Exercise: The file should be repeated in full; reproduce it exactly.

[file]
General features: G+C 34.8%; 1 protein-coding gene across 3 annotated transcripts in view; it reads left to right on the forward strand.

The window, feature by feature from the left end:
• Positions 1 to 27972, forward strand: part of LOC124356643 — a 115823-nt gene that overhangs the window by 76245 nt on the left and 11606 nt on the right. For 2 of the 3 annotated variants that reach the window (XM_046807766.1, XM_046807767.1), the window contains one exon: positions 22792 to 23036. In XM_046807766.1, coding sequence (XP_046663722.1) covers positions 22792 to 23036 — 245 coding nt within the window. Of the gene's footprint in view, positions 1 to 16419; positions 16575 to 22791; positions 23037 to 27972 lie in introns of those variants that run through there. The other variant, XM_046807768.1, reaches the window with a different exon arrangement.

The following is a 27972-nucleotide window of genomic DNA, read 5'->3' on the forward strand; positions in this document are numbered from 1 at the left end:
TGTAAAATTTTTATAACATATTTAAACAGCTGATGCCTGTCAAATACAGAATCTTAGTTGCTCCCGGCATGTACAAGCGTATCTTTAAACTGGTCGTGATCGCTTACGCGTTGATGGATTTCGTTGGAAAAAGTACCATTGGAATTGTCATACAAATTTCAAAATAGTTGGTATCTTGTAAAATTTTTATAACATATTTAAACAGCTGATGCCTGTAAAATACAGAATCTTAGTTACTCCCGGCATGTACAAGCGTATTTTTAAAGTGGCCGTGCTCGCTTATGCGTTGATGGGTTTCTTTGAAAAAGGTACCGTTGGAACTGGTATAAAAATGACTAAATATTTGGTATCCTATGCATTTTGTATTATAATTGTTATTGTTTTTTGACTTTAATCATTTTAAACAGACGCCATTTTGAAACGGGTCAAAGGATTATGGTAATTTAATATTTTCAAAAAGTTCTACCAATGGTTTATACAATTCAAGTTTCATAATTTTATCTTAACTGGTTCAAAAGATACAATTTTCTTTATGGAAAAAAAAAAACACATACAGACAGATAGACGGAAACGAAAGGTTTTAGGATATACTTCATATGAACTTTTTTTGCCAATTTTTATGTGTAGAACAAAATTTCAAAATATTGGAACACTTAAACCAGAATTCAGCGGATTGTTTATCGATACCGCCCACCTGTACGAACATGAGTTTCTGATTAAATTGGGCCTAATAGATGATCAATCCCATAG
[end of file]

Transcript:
General features: G+C 34.8%; 1 protein-coding gene across 3 annotated transcripts in view; it reads left to right on the forward strand.

The window, feature by feature from the left end:
• Positions 1 to 27972, forward strand: part of LOC124356643 — a 115823-nt gene that overhangs the window by 76245 nt on the left and 11606 nt on the right. For 2 of the 3 annotated variants that reach the window (XM_046807766.1, XM_046807767.1), the window contains one exon: positions 22792 to 23036. In XM_046807766.1, coding sequence (XP_046663722.1) covers positions 22792 to 23036 — 245 coding nt within the window. Of the gene's footprint in view, positions 1 to 16419; positions 16575 to 22791; positions 23037 to 27972 lie in introns of those variants that run through there. The other variant, XM_046807768.1, reaches the window with a different exon arrangement.

The following is a 27972-nucleotide window of genomic DNA, read 5'->3' on the forward strand; positions in this document are numbered from 1 at the left end:
TGTAAAATTTTTATAACATATTTAAACAGCTGATGCCTGTCAAATACAGAATCTTAGTTGCTCCCGGCATGTACAAGCGTATCTTTAAACTGGTCGTGATCGCTTACGCGTTGATGGATTTCGTTGGAAAAAGTACCATTGGAATTGTCATACAAATTTCAAAATAGTTGGTATCTTGTAAAATTTTTATAACATATTTAAACAGCTGATGCCTGTAAAATACAGAATCTTAGTTACTCCCGGCATGTACAAGCGTATTTTTAAAGTGGCCGTGCTCGCTTATGCGTTGATGGGTTTCTTTGAAAAAGGTACCGTTGGAACTGGTATAAAAATGACTAAATATTTGGTATCCTATGCATTTTGTATTATAATTGTTATTGTTTTTTGACTTTAATCATTTTAAACAGACGCCATTTTGAAACGGGTCAAAGGATTATGGTAATTTAATATTTTCAAAAAGTTCTACCAATGGTTTATACAATTCAAGTTTCATAATTTTATCTTAACTGGTTCAAAAGATACAATTTTCTTTATGGAAAAAAAAAAACACATACAGACAGATAGACGGAAACGAAAGGTTTTAGGATATACTTCATATGAACTTTTTTTGCCAATTTTTATGTGTAGAACAAAATTTCAAAATATTGGAACACTTAAACCAGAATTCAGCGGATTGTTTATCGATACCGCCCACCTGTACGAACATGAGTTTCTGATTAAATTGGGCCTAATAGATGATCAATCCCATAG